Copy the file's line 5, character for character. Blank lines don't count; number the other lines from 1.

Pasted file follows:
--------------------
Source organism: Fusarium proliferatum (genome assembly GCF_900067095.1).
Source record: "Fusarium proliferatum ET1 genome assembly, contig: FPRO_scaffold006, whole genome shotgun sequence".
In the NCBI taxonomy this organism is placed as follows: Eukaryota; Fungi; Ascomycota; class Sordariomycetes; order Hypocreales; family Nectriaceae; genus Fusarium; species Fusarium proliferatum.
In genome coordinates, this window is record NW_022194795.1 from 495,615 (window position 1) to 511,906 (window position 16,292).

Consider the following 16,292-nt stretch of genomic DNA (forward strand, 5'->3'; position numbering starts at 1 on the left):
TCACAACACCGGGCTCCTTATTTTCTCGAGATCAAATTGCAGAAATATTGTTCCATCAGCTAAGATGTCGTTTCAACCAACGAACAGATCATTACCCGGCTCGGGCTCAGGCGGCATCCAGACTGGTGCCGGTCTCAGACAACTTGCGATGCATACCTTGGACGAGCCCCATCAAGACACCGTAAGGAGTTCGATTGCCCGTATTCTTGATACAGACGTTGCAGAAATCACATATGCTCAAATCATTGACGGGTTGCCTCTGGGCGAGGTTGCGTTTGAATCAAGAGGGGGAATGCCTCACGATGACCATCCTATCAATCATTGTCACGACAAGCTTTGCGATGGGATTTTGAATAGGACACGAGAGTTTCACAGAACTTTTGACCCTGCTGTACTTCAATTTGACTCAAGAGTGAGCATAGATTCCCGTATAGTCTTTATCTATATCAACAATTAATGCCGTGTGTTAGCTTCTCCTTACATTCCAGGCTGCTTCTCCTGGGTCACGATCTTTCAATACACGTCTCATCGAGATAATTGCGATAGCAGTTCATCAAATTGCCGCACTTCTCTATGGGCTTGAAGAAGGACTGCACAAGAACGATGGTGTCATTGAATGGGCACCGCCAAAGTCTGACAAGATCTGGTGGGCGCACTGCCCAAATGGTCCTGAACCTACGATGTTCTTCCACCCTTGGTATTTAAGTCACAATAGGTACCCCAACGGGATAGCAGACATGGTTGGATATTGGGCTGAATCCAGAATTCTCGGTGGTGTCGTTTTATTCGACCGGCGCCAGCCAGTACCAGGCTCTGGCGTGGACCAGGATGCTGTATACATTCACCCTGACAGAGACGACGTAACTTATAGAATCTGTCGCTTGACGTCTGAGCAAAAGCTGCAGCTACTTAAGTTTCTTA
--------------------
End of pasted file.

Consider the following 16,292-nt stretch of genomic DNA (forward strand, 5'->3'; position numbering starts at 1 on the left):